Spare Boiler Parts To Keep on Hand

Are you feeling the impact of supply chain issues? These days who isn’t?? Do you have spare boiler parts on hand in case your boiler goes down? Do you know lead times for critical parts in an emergency downtime situation? Check out this article to learn what you can do now to be ready…. starting with 23 Spare Boiler Parts to consider having readily available now.


23 Spare Boiler Room Parts to Keep on Hand

An important part of maintaining your critical infrastructure is ensuring you have parts on hand in the event of an unexpected failure of your critical equipment. Having spare parts for your boiler’s mission critical components is a great way to avoid costly downtime when something fails. You will also potentially save money on emergency calls, expedited shipping, and extended unplanned downtime. But, what parts should you keep on hand and how many do you need? In this article we break down 23 key boiler spare parts and suggested quantities every boiler operator should consider keeping on hand.

Note: This is a general list. You should check with your service provider about any specific long lead or hard to procure items that might also be beneficial to have available.  Do you want a custom list based on your specific equipment? Click Here to claim it.

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Boiler Spare Parts List (Alphabetical)


The Boiler Level sight Glass helps in identifying the actual water level in the steam boiler. It is critically important that your sight glass is clear and clean, not leaking and there is no evidence of thinning on the glass. You should never let the sight glass get to a point where it becomes hard to read. If it’s so dirty you can’t blow it down, then it’s time to replace. Even a small leak from the boiler sight glass or packing will affect the water level reading, leading to a very unsafe operating condition.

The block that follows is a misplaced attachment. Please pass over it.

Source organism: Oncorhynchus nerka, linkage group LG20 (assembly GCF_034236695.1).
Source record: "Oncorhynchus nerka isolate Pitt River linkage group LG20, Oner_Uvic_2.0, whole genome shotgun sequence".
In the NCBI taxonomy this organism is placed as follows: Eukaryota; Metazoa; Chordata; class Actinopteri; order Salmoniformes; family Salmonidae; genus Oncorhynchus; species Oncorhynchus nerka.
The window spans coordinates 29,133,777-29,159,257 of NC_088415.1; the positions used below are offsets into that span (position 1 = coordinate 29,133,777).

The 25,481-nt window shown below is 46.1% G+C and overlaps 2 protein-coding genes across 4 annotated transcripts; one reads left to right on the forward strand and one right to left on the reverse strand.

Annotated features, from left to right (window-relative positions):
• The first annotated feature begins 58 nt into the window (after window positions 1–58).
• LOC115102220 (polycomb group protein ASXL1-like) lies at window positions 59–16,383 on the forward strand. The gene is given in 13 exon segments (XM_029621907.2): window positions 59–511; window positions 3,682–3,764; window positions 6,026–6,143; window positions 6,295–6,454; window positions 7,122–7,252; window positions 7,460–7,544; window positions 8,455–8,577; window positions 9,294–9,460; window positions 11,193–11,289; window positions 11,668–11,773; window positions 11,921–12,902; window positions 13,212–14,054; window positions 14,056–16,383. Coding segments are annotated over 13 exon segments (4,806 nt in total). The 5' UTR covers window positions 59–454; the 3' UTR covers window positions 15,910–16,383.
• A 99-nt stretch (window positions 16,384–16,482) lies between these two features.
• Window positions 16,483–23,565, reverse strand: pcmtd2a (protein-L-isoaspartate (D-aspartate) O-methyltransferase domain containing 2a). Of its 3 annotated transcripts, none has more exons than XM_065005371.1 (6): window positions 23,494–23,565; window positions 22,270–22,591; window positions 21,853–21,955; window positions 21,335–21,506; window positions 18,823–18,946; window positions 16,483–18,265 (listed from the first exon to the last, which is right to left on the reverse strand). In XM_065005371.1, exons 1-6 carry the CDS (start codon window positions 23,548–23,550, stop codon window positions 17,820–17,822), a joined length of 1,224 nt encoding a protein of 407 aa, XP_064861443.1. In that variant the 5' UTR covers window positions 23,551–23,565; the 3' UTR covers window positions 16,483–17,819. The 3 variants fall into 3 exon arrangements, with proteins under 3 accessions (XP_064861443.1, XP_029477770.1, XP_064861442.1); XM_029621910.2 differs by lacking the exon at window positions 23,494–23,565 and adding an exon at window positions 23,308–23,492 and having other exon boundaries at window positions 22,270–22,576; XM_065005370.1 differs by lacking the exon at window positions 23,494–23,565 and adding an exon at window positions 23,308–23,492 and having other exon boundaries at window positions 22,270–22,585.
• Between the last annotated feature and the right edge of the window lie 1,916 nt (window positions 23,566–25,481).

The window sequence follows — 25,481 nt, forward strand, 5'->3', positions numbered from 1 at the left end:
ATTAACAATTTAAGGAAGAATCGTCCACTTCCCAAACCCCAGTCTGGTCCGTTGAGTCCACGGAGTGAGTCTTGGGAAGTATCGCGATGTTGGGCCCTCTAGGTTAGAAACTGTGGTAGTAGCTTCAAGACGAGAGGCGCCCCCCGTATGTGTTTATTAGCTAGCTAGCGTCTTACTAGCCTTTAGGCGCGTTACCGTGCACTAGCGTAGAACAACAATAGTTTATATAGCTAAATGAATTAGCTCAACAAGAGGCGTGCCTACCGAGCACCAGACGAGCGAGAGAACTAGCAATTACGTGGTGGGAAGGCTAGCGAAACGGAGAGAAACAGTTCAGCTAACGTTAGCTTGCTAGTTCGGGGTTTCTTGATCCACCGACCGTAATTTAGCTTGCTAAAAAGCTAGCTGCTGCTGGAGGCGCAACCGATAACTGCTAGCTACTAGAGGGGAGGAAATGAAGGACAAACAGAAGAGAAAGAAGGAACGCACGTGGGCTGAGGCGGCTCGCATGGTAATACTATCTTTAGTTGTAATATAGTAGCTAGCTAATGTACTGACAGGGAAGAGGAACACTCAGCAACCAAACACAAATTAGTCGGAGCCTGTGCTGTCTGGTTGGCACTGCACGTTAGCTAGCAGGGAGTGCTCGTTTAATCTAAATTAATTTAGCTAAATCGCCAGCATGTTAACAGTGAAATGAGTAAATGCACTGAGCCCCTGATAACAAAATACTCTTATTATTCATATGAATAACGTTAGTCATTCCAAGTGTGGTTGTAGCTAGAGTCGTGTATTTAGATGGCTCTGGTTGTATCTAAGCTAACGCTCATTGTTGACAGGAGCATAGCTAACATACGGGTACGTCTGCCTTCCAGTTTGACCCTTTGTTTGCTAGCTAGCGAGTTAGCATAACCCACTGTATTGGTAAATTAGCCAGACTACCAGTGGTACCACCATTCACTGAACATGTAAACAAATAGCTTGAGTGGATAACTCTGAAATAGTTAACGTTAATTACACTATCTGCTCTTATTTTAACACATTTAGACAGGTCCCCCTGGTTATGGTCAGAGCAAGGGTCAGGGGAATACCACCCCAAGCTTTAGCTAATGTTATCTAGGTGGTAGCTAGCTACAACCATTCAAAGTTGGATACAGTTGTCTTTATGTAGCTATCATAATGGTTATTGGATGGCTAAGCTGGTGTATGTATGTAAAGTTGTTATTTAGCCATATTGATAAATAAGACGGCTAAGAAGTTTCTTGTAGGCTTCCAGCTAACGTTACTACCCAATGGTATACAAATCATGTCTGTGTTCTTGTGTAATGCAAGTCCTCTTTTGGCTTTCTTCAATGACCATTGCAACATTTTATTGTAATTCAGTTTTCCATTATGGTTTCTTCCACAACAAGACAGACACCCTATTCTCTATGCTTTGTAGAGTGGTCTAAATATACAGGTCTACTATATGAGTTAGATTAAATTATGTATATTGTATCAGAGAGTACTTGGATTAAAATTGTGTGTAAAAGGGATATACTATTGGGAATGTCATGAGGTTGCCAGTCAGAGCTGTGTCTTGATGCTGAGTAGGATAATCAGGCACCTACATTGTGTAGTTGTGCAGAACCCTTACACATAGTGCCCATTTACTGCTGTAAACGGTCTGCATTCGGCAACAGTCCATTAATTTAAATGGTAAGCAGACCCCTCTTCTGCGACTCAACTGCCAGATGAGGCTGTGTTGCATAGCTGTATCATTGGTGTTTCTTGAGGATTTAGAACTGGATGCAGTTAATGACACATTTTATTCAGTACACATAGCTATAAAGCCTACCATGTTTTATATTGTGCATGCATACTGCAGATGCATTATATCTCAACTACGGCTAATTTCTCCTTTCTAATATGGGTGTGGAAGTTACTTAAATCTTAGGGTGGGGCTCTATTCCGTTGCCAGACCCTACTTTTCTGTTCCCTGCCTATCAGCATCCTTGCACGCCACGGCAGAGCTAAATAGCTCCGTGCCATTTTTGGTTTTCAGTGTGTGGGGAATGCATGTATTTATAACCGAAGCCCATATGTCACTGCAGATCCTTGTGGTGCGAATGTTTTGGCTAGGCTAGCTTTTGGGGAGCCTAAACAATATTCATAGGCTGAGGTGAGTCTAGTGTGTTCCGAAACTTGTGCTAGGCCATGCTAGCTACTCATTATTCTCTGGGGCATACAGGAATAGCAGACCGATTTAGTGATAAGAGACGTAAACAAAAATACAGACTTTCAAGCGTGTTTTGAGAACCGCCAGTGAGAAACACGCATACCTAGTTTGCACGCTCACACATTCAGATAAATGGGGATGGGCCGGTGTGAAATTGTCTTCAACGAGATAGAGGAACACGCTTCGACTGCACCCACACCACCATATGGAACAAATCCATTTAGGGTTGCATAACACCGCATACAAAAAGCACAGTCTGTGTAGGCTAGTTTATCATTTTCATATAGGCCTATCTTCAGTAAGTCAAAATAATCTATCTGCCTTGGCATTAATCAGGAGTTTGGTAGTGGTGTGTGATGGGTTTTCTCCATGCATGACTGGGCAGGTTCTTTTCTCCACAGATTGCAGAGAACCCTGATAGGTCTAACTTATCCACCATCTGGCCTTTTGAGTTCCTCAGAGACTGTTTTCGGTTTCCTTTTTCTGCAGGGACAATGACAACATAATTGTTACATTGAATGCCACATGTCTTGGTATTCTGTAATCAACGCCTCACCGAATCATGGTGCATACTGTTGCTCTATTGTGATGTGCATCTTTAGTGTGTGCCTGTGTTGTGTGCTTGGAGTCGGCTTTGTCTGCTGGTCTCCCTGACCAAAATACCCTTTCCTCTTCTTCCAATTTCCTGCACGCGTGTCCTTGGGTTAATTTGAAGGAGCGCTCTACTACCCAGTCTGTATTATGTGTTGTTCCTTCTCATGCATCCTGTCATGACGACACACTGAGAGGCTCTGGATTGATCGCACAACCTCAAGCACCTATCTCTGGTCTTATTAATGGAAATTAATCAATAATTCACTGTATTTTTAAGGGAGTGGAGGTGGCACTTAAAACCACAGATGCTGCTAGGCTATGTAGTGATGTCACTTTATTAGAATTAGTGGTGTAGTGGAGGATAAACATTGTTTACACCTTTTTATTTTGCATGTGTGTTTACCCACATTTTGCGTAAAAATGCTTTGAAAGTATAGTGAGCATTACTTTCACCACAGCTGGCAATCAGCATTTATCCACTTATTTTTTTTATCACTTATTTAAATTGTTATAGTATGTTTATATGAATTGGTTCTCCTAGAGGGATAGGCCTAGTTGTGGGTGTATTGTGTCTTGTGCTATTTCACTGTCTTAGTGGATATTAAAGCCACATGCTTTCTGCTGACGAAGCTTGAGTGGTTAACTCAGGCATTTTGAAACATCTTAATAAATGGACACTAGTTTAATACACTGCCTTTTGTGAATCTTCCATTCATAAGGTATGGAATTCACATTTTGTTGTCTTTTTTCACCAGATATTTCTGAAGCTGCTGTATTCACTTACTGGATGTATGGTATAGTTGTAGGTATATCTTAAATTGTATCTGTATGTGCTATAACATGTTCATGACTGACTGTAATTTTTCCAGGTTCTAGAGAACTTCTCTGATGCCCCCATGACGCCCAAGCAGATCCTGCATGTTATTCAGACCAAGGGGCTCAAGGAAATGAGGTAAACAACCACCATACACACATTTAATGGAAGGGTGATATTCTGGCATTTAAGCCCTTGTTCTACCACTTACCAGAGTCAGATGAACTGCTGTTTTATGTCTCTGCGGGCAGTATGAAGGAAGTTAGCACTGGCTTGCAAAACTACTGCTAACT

Keeping a spare part in your boiler room makes switching it out easier if a problem arises. Reusing worn-out components isn’t worth the risk. Your sight glass and packing should also be replaced annually as part of your annual preventative maintenance services.


Does your boiler have a standalone combustion air switch? Have you ever tried to light the boiler but the fan doesn’t spin? What happens? If you haven’t had this happen to you, the answer is nothing. Nothing happens. If the boiler goes to light but the fan doesn’t spin due to some failure, it’s because the combustion air switch prevents a burner from opening the fuel valves if there is no air flow. Why wouldn’t you keep a spare? If you don’t have a standalone combustion air flow switch, your equipment may have other sensors that serve this purpose.


A flame detector is a crucial control and safety boiler part that detects the absence or presence of flame within the boiler. Flame scanners are necessary when running fired equipment. You will need a replacement ready in case of part default. This critical device is known to be troublesome and one of the most common parts to keep on hand.

Industrial manufacturers use a variety of flame detection technology. For instance, there are UV (Ultraviolet) scanners, IR (Infrared) scanners Near IR (Near Infrared), Flame Rods, Thermocouples and more.  Some use a “self-check” feature to verify the operation of the scanner.  The choice of the scanner is dictated based on the fuel being burned, and the furnace construction and position of the scanner. 

So how does a flame scanner work? Regardless of the type of scanner used, the primary function is to “look” to see if a flame is present. The scanner is an integral part of the boiler’s flame safeguard system. If the flame goes out, or if a flame is detected during part of the boiler cycle when it should not be present, the boiler will shut down to avoid an explosive environment when raw fuel builds up.


(Main, Secondary Valve, Fail Open Vent, Pilot)

Main valve, secondary valve, and for large gas fired equipment, a fail open vent valve. Don’t forget the pilot safety shutoff valves too. These valves ensure that fuel doesn’t slowly leak into the boiler when it is off. Imagine lighting a boiler that has had gas slowly leaking into it for hours. . The outcome would be hazardous, either an explosion or fire.  When these critical valves fail or leak, you’ll want to replace them ASAP.